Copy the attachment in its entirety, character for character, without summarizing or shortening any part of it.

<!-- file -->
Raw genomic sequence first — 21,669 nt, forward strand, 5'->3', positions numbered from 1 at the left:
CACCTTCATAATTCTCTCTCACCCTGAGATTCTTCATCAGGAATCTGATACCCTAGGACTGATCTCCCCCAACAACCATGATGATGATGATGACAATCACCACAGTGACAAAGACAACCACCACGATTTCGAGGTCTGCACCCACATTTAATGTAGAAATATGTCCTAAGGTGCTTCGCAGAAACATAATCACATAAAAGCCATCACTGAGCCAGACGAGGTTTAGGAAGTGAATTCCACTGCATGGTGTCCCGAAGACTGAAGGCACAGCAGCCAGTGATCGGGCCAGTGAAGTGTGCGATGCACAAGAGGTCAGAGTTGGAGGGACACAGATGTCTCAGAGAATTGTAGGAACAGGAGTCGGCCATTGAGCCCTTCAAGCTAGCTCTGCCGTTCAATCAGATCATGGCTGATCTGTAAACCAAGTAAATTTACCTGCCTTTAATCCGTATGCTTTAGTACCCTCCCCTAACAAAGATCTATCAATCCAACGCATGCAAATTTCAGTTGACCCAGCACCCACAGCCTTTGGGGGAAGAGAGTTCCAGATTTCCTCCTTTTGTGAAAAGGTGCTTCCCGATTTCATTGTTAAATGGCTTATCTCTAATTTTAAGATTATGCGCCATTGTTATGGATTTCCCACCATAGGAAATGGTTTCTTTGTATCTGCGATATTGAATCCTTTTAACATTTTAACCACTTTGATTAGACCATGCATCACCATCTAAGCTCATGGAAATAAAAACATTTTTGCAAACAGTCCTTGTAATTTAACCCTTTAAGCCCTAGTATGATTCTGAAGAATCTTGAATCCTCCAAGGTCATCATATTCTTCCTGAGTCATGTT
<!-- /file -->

Raw genomic sequence first — 21,669 nt, forward strand, 5'->3', positions numbered from 1 at the left:
CACCTTCATAATTCTCTCTCACCCTGAGATTCTTCATCAGGAATCTGATACCCTAGGACTGATCTCCCCCAACAACCATGATGATGATGATGACAATCACCACAGTGACAAAGACAACCACCACGATTTCGAGGTCTGCACCCACATTTAATGTAGAAATATGTCCTAAGGTGCTTCGCAGAAACATAATCACATAAAAGCCATCACTGAGCCAGACGAGGTTTAGGAAGTGAATTCCACTGCATGGTGTCCCGAAGACTGAAGGCACAGCAGCCAGTGATCGGGCCAGTGAAGTGTGCGATGCACAAGAGGTCAGAGTTGGAGGGACACAGATGTCTCAGAGAATTGTAGGAACAGGAGTCGGCCATTGAGCCCTTCAAGCTAGCTCTGCCGTTCAATCAGATCATGGCTGATCTGTAAACCAAGTAAATTTACCTGCCTTTAATCCGTATGCTTTAGTACCCTCCCCTAACAAAGATCTATCAATCCAACGCATGCAAATTTCAGTTGACCCAGCACCCACAGCCTTTGGGGGAAGAGAGTTCCAGATTTCCTCCTTTTGTGAAAAGGTGCTTCCCGATTTCATTGTTAAATGGCTTATCTCTAATTTTAAGATTATGCGCCATTGTTATGGATTTCCCACCATAGGAAATGGTTTCTTTGTATCTGCGATATTGAATCCTTTTAACATTTTAACCACTTTGATTAGACCATGCATCACCATCTAAGCTCATGGAAATAAAAACATTTTTGCAAACAGTCCTTGTAATTTAACCCTTTAAGCCCTAGTATGATTCTGAAGAATCTTGAATCCTCCAAGGTCATCATATTCTTCCTGAGTCATGTT